Shenanigans Media Inc.v. The Queen (September 15, 2017 – 2017 TCC 180, Jorré J.).
Précis: This case involved both corporate expense claims and assessments against the shareholder for taxable benefits. The shareholder was an extremely young (14-16) but very successful Canadian actor. The disputed amounts were expenses alleged to have been incurred by the corporation to further the taxpayer’s career. By the time the matter made it to the Tax Court most of the outstanding issues had been resolved and there was only roughly $23,000 in dispute over the period from 2009-2011. The Tax Court allowed roughly 10% of the disputed amounts. Thus the appeals of both the corporation and the individual shareholder were allowed in part. There was no order as to costs since this was an informal procedure appeal.
Decision: The bulk of the disputed items were straightforward and the Court denied the appeals. The only issues on which the taxpayers achieved a modest measure of success (roughly 10% of the items under appeal) was with respect to promotion expenses and what was termed “research and development”:
 The description “research and development” does not really convey what these expenses are. The expenditures in question are for attending movies, purchasing DVDs and purchasing books. [The taxpayer] explained that he used these purchases in two ways in his profession.
 First, he has not taken acting classes and he watches movies to see how other actors perform. At one point he purchased Michael Jackson videos in order to study dance moves, some of which he had to replicate on a show. He also has watched movies and read books, for example, in order to prepare for auditions for a role in a sequel to an existing movie.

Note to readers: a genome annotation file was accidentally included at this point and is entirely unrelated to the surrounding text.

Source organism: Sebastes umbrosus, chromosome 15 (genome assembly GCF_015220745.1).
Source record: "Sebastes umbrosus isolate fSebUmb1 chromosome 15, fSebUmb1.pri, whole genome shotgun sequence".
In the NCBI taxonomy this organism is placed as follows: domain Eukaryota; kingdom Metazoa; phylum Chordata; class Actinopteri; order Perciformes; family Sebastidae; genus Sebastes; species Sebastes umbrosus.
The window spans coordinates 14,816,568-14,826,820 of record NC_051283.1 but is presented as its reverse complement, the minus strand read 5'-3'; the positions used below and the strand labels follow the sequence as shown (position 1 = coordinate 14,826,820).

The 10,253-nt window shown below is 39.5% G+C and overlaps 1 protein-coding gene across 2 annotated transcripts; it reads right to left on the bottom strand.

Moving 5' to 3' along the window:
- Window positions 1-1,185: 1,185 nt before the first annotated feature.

These expenses are difficult to classify because, on the one hand, there would normally be a personal element but, on the other hand, such expenses can be a reasonable way to prepare for an audition or to help study and improve one’s craft as an actor. On balance, I accept that, in principle, such an expenditure can be a deductible expenditure.
The Court allowed a portion of the research and development costs, with a caution (footnote 12):
 For the future the Appellants may want to remember that when one is making a claim for what is normally a personal expenditure it is highly desirable to note at the time of the expenditure in a precise way the nature and business reason for the expenditure so that one can subsequently justify it. Thus, for each movie, DVD or book it would be useful to record just how the expense relates to [the taxpayer’s] development as an actor.
The Court also allowed a small amount of the disputed promotion expenses.
In the result the Court allowed roughly 10% of the disputed amounts. Thus the appeals of both the corporation and the individual shareholder were allowed in part. There was no order as to costs since this was an informal procedure appeal.